It’s the Story, Not the Product

Stephen Brooks at Orlando InternationalOne of Seth Godin’s prevalent themes is that people don’t really buy a product, they buy the story that they have associated with that product.  For example, his theory states that I don’t drive a 2001 Audi S4 because I inherently like fast, sporty European-built vehicles, but rather because I enjoy the self-image it gives me – the story it tells me about myself.

I have to confess that even though I am a big fan of Seth’s, this concept seemed a little esoteric up until now.  I thought that surely people were sufficiently self-aware that they could separate their subconscious personal brand-building from their cognitive purchase decisions. But, looking at a photo from our Disney trip just now, I realize he’s right.

The thing is, in the last 9 months or so, I have lost about 30 pounds.  And I really notice it.  I feel thinner and less “flabby.”  I feel like I appear  thinner, too.  I even look at this photo to the right and think I look noticeably leaner than a year ago.  But then I glanced at this old photo down below, taken last May at an awards gala.  (That’s Shawn Graham, the premier of New Brunswick with me.  Because I take most of the pictures in our family, I’m not in many of them.  This is the only electronic one I could find that was about a year old.)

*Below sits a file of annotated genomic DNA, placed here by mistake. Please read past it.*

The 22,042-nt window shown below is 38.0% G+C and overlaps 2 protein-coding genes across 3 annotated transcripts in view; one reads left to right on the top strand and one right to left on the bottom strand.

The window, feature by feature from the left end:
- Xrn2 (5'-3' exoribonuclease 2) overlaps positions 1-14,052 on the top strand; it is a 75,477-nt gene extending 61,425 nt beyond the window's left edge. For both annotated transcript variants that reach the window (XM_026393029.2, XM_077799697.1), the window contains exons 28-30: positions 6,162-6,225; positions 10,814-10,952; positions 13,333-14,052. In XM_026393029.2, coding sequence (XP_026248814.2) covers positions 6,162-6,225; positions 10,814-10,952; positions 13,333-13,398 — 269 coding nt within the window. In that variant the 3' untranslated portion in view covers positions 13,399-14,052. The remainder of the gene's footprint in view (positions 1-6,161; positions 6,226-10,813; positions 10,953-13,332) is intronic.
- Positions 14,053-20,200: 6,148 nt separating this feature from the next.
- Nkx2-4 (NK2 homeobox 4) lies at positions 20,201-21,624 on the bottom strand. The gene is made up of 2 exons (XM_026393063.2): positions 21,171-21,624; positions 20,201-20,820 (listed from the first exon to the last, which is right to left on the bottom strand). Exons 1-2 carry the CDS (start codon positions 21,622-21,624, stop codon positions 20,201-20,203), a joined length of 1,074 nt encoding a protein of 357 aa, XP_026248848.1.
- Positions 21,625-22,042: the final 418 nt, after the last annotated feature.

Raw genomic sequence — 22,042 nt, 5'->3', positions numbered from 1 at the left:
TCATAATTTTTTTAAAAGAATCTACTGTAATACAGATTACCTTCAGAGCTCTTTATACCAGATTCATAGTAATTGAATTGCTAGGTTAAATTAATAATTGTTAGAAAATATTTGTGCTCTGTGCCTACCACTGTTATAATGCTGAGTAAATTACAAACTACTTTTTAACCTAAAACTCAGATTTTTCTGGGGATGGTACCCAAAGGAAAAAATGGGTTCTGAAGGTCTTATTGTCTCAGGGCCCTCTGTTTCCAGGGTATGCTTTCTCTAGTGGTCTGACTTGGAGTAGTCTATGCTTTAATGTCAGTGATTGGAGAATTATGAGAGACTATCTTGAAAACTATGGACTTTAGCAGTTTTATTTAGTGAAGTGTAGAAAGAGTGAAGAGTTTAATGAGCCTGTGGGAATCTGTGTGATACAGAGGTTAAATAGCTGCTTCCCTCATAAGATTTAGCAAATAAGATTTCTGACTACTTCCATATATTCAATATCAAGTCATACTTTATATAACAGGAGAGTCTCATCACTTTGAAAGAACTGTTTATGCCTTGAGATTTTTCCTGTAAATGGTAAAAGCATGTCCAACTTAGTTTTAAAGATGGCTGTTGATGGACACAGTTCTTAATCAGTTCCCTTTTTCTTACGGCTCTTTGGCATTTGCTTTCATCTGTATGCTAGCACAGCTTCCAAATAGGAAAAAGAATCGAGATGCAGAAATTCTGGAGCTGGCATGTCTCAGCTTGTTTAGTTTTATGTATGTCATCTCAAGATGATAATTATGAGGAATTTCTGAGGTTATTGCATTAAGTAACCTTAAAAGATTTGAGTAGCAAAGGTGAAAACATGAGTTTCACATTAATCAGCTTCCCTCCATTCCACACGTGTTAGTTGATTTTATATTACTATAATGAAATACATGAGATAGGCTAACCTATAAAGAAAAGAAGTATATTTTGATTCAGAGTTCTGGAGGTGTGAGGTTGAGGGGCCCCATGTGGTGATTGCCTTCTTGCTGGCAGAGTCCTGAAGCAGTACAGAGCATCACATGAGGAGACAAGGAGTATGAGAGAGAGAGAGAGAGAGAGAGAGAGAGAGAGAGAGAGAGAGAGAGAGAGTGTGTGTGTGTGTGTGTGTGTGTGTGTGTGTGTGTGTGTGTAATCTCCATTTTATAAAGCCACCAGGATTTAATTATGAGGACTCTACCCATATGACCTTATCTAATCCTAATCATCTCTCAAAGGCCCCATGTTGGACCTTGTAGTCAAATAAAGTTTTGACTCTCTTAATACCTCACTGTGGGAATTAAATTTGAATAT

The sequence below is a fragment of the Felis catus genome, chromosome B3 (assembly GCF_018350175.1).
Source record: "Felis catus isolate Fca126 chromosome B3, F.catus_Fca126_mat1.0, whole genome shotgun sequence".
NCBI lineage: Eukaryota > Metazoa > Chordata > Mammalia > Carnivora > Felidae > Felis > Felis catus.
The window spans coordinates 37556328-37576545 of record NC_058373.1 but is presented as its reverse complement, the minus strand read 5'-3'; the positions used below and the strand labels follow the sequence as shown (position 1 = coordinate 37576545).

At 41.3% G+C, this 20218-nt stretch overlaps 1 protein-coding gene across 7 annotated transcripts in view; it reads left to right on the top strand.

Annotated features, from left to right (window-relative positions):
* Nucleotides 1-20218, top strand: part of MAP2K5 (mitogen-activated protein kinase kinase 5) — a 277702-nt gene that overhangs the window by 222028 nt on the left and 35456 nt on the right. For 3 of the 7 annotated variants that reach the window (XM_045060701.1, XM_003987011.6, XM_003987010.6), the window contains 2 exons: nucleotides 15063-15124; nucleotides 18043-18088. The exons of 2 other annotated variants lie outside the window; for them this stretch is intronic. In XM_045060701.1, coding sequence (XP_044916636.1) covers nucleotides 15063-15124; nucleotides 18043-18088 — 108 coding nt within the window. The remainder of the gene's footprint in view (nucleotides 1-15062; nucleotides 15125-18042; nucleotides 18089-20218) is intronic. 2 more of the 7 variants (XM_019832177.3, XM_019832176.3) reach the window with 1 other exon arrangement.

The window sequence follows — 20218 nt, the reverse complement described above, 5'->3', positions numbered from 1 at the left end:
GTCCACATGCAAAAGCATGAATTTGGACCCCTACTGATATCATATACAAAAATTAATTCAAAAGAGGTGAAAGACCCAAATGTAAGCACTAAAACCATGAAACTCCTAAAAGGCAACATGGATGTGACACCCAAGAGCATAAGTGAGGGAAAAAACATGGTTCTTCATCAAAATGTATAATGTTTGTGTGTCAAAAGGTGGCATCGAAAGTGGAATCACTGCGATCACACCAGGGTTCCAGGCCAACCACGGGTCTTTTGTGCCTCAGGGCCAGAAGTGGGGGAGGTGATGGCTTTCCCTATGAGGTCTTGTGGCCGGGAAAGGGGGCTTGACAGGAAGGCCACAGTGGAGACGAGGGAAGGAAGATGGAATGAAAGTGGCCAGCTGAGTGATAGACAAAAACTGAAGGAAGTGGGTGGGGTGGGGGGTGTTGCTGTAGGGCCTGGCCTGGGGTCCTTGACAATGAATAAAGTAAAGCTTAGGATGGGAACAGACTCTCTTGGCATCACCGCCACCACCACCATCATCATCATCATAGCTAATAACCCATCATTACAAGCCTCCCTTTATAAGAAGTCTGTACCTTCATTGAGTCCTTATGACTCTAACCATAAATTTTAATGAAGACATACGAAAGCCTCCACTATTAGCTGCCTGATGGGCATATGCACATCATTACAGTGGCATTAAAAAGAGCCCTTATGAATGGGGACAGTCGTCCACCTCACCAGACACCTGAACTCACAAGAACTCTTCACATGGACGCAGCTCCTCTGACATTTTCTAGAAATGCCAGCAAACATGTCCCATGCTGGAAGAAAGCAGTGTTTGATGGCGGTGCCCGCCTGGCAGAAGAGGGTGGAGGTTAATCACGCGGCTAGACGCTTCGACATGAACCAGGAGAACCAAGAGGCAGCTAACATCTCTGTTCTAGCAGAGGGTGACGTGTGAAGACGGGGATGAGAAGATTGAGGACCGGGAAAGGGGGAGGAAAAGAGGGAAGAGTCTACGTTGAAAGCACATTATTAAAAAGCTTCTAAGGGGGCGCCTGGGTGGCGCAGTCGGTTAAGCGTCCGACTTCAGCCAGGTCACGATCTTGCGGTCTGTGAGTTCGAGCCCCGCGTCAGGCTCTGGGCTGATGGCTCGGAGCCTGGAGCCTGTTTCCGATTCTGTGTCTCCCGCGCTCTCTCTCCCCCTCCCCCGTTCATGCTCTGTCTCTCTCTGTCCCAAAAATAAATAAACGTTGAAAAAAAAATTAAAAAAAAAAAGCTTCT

Stephen Brooks and Shawn Graham

And I realized that I look exactly the same as I did a year ago.  But to Seth’s point, it doesn’t matter!  I still feel like I look thinner and better, despite the evidence to the contrary.  I like the story I’m telling myself more than the raw fact that I weigh less than I used to.

So what does this tell us as marketers?  That the product is important, but ultimately the interaction of the customer and the product is what makes a successful relationship. And defining that interaction is what marketing can and should be doing.


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